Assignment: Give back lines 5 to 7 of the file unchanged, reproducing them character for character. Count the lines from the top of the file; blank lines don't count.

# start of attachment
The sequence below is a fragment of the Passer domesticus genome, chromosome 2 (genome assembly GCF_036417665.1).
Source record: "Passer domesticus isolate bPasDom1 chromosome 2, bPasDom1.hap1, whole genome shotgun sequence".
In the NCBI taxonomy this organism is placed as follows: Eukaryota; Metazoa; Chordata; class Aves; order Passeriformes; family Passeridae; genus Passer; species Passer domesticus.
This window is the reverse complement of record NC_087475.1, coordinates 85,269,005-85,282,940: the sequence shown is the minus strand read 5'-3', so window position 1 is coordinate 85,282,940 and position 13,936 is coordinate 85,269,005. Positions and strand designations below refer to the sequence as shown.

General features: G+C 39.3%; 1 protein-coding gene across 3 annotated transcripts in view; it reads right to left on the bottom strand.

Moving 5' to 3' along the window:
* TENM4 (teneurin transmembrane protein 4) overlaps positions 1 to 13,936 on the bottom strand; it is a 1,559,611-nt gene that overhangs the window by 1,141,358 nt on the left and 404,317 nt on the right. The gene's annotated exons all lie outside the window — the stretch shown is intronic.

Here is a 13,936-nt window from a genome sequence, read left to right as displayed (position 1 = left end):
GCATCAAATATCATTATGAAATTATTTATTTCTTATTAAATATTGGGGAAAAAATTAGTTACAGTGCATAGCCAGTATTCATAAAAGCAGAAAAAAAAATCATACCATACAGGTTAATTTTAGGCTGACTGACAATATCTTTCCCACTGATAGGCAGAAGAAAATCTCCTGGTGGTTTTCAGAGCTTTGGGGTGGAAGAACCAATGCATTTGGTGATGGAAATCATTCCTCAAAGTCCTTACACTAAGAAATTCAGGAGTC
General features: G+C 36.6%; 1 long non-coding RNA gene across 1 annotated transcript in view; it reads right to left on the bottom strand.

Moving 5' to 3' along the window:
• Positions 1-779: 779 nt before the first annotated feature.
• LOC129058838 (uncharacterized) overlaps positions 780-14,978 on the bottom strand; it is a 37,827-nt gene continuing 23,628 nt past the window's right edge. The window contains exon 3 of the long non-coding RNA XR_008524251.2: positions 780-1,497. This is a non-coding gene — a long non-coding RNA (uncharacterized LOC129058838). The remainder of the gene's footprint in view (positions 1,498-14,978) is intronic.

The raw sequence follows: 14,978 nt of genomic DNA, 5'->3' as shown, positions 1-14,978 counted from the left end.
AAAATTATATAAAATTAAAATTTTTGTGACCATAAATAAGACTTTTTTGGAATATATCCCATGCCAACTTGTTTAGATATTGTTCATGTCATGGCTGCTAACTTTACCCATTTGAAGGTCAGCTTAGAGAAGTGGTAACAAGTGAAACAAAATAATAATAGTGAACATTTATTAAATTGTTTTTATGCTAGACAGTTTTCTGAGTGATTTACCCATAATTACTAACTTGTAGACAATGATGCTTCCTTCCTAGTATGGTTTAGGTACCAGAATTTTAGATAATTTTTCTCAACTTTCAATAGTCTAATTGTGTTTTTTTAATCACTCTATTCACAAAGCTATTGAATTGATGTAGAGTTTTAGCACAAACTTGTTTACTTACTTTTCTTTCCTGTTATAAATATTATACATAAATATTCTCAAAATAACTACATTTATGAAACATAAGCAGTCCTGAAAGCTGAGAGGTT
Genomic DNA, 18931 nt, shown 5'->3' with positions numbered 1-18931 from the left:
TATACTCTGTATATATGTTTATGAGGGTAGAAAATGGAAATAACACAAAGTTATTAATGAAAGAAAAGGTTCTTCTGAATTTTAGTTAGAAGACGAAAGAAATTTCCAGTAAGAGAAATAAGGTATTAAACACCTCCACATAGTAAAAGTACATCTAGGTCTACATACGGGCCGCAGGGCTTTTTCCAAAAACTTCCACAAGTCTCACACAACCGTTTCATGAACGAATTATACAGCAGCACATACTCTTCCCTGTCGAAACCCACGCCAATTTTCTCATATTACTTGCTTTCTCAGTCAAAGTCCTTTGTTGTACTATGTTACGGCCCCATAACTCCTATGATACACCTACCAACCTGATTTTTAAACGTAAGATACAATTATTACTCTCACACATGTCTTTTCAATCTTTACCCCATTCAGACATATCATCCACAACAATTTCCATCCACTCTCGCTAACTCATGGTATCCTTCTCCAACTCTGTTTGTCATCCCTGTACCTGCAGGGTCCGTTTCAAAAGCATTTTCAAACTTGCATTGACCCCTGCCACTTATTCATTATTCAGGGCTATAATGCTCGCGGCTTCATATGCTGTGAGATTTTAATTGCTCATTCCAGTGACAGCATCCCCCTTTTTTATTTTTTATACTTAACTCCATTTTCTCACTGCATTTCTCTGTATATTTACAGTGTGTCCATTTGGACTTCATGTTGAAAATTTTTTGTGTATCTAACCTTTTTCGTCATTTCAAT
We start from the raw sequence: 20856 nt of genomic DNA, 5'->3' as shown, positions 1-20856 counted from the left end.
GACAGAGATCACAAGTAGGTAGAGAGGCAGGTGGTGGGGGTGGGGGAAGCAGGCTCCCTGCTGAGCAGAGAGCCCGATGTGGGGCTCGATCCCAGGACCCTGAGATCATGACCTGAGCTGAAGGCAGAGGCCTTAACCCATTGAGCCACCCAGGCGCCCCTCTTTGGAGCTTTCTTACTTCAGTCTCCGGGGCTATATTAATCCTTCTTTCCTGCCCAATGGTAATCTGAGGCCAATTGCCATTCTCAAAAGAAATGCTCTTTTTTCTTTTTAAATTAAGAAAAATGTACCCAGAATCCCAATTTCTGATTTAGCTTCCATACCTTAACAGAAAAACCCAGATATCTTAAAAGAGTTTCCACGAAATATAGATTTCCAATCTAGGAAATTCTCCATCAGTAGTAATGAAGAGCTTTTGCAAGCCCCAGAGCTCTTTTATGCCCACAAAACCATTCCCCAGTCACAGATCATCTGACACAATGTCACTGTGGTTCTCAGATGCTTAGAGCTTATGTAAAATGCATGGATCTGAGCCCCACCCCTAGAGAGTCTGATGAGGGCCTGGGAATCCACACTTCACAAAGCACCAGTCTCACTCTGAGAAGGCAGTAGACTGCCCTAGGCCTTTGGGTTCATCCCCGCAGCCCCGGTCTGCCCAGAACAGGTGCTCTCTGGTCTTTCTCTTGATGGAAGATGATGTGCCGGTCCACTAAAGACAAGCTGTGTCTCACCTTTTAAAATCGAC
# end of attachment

General features: G+C 39.3%; 1 protein-coding gene across 3 annotated transcripts in view; it reads right to left on the bottom strand.

Moving 5' to 3' along the window:
* TENM4 (teneurin transmembrane protein 4) overlaps positions 1 to 13,936 on the bottom strand; it is a 1,559,611-nt gene that overhangs the window by 1,141,358 nt on the left and 404,317 nt on the right. The gene's annotated exons all lie outside the window — the stretch shown is intronic.